Why heavy rains probably won’t do much good in drought-stricken Calif.

This week, firefighters battling wildfires near Sacramento have enjoyed a few moments of respite as the rain has come down. The weather has been anything but normal for California this year.

Jae C. Hong/AP/File
Irrigation water runs along a dried-up ditch between rice farms in Richvale, Calif. in May.

Bizarre weather has dogged the West Coast this year: Wildfires and mudslides have occurred when they usually don’t, and now, unexpected drenching rains have been moving north through the Golden State.

Usually, much of California is dry except for the rainy season in the winter. And for the most part, it’s been a summer of record drought and heat. But this week, firefighters battling wildfires near Sacramento have enjoyed a few moments of respite as the rain has come down.

“This is just downright weird,” says Bob Bente, training manager for northern California’s Region 5 Smokejumpers in Redding, about two hours north of Sacramento. Nearby fire crews had heavy rains Tuesday night, he says.

In his 27 years of fighting fires, Mr. Bente says, he has never seen weather such as this. “I have fruit trees and in January, they were budding without any rainfall through the entire winter,” he says. Now, he adds, “we’ve got these heavy rains that we don’t ever usually get in August.”

Scientists confirm that the weather is anything but normal for the region. “These are just freaky weather patterns,” says Timothy Ingalsbee, executive director of Firefighters United for Safety, Ethics, and Ecology in Eugene, Ore.

This is producing a new normal for everyone, he points out: Farmers have to adapt to new growing seasons and less water, while residents must change their behavior. [Editor's note: The original version of this paragraph contained a quote that was attributed to Mr. Ingalsbee but was actually somebody else's. Also, the paragraph before this one has been revised to list a different organization with which Ingalsbee is affiliated.]

But can the rains help with the drought and fires?

The extreme dryness of the landscape makes it less likely that the precipitation will do much good, Ingalsbee says.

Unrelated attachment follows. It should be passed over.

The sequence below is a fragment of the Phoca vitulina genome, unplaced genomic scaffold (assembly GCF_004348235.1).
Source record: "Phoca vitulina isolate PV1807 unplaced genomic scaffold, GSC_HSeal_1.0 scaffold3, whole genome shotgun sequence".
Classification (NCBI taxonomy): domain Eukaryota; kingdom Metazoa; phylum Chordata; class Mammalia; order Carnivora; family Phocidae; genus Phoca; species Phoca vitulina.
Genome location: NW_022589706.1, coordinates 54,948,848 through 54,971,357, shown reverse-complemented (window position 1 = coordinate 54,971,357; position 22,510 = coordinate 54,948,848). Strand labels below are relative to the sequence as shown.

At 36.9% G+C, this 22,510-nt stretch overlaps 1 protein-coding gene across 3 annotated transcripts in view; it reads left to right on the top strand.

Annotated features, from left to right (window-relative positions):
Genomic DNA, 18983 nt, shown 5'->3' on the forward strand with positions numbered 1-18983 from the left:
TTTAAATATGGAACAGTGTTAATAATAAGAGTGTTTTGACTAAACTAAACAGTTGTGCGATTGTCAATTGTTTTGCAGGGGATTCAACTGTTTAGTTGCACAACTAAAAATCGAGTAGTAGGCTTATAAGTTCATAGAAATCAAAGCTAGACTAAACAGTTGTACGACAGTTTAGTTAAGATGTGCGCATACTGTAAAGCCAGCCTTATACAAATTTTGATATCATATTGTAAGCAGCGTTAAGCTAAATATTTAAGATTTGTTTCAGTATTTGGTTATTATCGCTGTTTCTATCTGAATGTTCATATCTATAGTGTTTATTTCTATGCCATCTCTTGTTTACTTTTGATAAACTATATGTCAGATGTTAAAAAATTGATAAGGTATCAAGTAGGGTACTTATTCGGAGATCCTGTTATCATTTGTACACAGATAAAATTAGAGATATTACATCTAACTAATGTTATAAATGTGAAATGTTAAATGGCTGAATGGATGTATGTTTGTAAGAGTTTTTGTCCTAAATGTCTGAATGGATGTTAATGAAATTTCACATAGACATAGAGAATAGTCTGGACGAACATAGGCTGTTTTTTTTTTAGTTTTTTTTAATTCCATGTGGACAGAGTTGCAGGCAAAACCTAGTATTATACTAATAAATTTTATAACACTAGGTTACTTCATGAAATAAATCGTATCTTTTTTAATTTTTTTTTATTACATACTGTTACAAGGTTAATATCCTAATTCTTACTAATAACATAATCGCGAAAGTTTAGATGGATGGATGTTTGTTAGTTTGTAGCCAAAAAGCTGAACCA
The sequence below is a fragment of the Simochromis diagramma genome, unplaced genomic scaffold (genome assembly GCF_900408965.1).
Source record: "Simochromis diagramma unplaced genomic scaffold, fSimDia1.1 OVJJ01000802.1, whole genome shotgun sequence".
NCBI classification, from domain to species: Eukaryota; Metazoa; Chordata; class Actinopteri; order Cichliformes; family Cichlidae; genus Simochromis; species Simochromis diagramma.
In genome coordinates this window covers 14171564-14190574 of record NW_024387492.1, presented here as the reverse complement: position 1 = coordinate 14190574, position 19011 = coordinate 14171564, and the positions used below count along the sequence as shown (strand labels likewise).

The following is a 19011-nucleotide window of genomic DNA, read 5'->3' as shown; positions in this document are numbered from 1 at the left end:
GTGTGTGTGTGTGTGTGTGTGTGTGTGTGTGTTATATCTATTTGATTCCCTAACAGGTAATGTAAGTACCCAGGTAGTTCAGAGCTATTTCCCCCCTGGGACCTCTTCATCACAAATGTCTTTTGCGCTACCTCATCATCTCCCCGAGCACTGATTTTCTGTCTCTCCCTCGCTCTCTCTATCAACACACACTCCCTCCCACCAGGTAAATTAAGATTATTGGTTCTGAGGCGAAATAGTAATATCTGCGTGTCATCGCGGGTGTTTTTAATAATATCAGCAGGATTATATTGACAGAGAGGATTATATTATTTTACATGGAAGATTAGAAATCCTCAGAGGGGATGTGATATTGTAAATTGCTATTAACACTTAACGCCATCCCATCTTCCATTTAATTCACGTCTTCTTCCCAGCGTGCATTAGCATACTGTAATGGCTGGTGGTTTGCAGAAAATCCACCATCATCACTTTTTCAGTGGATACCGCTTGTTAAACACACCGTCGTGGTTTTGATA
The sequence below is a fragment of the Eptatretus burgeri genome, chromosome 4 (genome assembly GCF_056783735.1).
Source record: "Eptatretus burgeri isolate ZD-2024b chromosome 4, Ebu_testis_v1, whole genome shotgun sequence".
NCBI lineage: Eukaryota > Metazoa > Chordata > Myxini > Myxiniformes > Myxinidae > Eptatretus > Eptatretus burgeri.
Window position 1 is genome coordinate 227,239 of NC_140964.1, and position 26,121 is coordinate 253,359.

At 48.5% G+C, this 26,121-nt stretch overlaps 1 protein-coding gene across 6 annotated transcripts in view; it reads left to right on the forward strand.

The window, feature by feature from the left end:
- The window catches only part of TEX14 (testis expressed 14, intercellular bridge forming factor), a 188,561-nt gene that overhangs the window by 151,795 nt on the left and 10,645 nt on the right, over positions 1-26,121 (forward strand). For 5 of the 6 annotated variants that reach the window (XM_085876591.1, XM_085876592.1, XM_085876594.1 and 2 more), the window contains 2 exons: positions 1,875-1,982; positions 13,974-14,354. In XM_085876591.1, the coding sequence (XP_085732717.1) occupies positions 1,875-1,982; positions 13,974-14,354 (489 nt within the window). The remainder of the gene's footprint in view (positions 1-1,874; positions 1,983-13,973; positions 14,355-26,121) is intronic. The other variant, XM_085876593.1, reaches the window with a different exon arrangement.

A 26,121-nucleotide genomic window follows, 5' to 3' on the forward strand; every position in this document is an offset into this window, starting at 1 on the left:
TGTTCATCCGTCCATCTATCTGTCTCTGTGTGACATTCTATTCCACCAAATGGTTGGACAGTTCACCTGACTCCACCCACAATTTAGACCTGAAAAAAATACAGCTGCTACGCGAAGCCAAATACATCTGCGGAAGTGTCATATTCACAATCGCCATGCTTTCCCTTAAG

When the rain moves into low-lying areas, the parched ground and extremely dry air soak it up. “Much of the rain evaporates before it even hits the ground,” he points out.

The result is actually an increase in fire danger. “The thunderstorms pass through dropping a tiny bit of rain, but produce lots of lightning,” says Alex Sosnowski, senior meteorologist at AccuWeather in State College, Pa. Lightning strikes ignite fires, which is predictable, but in this current spell of dry thunderstorms, the number of fires is far above normal, he notes.

This is bad news for firefighters, he says: Although they have been fighting blazes since January, “we are really only just getting started with the real fire season.”

This will continue through the next few weeks, as the thunderstorms move out, Mr. Sosnowski says.

Many are pinning their hopes for relief on the potential appearance of the El Niño weather system, an occasional warming of the equatorial Pacific Ocean that brings the promise of thunderstorms and more rain. But predictions point to only a weak El Niño at best, Sosnowski notes.

While current conditions may be giving firefighters a whisper of relief, they offer little if anything in the way of drought relief, says Char Miller, professor of environmental analysis at Pomona College in Claremont, Calif. “The land is very dry; empty reservoirs and ready-to-burn forests will remain a marker of how deep this drought remains,” he writes in an e-mail.

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